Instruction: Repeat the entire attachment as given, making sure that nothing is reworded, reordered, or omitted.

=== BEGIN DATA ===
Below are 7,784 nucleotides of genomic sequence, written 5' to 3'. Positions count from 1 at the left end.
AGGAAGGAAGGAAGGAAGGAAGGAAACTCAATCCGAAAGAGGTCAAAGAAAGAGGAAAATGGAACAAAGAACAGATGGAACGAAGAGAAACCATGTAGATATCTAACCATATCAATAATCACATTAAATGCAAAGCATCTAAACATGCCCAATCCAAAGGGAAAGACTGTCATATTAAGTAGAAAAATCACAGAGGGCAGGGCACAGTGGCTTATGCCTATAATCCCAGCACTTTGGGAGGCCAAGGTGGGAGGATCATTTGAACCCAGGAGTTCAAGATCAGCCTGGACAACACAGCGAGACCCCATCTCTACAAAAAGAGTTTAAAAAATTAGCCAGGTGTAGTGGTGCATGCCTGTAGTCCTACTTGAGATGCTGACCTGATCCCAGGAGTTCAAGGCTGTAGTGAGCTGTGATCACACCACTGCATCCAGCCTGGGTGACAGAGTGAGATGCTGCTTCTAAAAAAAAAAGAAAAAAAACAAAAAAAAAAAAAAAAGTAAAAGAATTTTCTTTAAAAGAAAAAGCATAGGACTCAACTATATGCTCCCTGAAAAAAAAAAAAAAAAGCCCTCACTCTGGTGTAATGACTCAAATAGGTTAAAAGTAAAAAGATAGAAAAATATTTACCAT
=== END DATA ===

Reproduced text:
Below are 7,784 nucleotides of genomic sequence, written 5' to 3'. Positions count from 1 at the left end.
AGGAAGGAAGGAAGGAAGGAAGGAAACTCAATCCGAAAGAGGTCAAAGAAAGAGGAAAATGGAACAAAGAACAGATGGAACGAAGAGAAACCATGTAGATATCTAACCATATCAATAATCACATTAAATGCAAAGCATCTAAACATGCCCAATCCAAAGGGAAAGACTGTCATATTAAGTAGAAAAATCACAGAGGGCAGGGCACAGTGGCTTATGCCTATAATCCCAGCACTTTGGGAGGCCAAGGTGGGAGGATCATTTGAACCCAGGAGTTCAAGATCAGCCTGGACAACACAGCGAGACCCCATCTCTACAAAAAGAGTTTAAAAAATTAGCCAGGTGTAGTGGTGCATGCCTGTAGTCCTACTTGAGATGCTGACCTGATCCCAGGAGTTCAAGGCTGTAGTGAGCTGTGATCACACCACTGCATCCAGCCTGGGTGACAGAGTGAGATGCTGCTTCTAAAAAAAAAAGAAAAAAAACAAAAAAAAAAAAAAAAGTAAAAGAATTTTCTTTAAAAGAAAAAGCATAGGACTCAACTATATGCTCCCTGAAAAAAAAAAAAAAAAGCCCTCACTCTGGTGTAATGACTCAAATAGGTTAAAAGTAAAAAGATAGAAAAATATTTACCAT